Urinary drainage was observed from both the urogenital opening and anus during the abdominal examination. No abnormalities were detected in the hormone and electrolyte results of the patient with the 46-XX genotype. The bladder and vagina could not be visualized in the genitogram because the given contrast agent passed into the rectum (Fig. 1c). When entering through the urogenital opening with the cystoscope, stenosis which did not allow the passage was detected. Subsequently, the urethral opening was catheterized, and it was seen that the inserted catheter was in the rectum when rectoscopy was performed. During rectoscopy, the wide recto-vaginal fistula which the catheter passed, the dilated vagina, and just above it the urethra were seen (Fig. 1d). PUGS with recto-vaginal fistula was considered, and intra-abdominal cystic structure was interpreted as hydrocolpos. It was determined that the position of the anus was normal with anal stimulator examination, and its calibration was normal with an 11-mm Hegar dilator. Subsequently, the patient underwent a colostomy. Simultaneously, a Foley catheter was inserted into the bladder while a percutaneous catheter was placed in the uterine cavity. Total urogenital sinus mobilization (TUM) and fistula repair were performed in the patient at the 6th month of life (Fig. 2). Proplem was not observed in the patient’s controls. The presentation and photographing of this case were carried out with the written consent of the parents.

Fig. 2
figure 2

Stages of total urogenital sinus mobilization (TUM) surgery


Anorectal and urogenital malformations resulting from defective cloacal development can cause serious health problems in children [4]. The spectrum of anomalies associated with cloacal malformation likely results from the timing of the embryological developmental arrest [5]. The cloaca is a normal, transient embryologic structure in the 4- to 5-week embryo. By the sixth week, the urorectal septum divides the gastrointestinal system from the still combined urinary and genital systems. At 9 weeks, the urogenital septum divides UGS in the female fetus into the urinary and genital tract [1, 6, 7].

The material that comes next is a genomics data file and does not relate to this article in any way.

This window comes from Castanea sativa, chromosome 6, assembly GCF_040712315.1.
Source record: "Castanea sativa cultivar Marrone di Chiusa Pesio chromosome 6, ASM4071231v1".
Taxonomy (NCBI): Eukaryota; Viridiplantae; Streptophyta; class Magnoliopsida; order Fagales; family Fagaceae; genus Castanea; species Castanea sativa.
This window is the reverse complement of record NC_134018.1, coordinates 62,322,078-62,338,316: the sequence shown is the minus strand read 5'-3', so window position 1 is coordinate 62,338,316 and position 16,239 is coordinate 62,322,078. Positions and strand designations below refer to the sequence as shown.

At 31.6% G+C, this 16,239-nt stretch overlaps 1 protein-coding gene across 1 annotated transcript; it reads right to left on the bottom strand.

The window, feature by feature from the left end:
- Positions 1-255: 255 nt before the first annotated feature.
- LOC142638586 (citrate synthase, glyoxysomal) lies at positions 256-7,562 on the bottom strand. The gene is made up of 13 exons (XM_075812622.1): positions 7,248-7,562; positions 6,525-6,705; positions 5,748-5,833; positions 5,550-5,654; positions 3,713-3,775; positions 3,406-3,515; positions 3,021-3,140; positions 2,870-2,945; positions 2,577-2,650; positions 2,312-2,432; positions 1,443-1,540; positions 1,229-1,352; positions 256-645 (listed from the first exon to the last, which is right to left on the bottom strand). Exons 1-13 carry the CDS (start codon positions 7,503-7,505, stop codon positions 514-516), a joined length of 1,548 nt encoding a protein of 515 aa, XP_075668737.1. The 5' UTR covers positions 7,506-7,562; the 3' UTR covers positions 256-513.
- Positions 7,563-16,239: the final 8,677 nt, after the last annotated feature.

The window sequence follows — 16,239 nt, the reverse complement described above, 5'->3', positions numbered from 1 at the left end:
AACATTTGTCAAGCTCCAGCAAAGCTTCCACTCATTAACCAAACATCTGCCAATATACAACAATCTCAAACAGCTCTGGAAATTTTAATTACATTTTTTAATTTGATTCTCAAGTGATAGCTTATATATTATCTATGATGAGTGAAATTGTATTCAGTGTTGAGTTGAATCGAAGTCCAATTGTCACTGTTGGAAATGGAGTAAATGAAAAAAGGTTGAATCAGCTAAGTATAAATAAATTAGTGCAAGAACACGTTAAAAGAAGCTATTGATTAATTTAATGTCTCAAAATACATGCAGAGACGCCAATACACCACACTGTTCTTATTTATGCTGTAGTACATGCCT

Depending on the disruptions in this developmental process, 6 variants of cloacal anomalies have been described [1]. (1) Cloacal dysgenesis: The genitourinary and gastrointestinal tracts merge into a single common canal that terminates without opening to the perineum. (2) Classic or persistent cloaca: The common canal opens into the anterior perineum, where the urethra needs to be opened. (3) Posterior cloaca: The common canal with a single orifice in the region where the anus should be. (4) Persitant urogenital sinus: While the UGS opens to the anterior perineum where the urethra should be, the anus is positioned in its normal position (Fig. 3a). (5) The cloacal variant: As distinct from the persistent urogenital sinus, the anus is positioned immediately in front of the place that should be (Fig. 3b). (6) Posterior cloaca variant: The anus is in its normal location, but the urogenital sinus is located just in front of the anus (Fig. 3c) [1]. Our case shows that different cloacal anomalies can be seen apart from these definitions (Fig. 3d).

Fig. 3
figure 3

a Persitant urogenital sinus. b The cloacal variant. c Posterior cloacal variant. d Persistant urogenital sinus with recto-vaginal fistula (A, anus; R, rectum; U, uterus; B, bladder; F, fistula; UGS, urogenital sinus)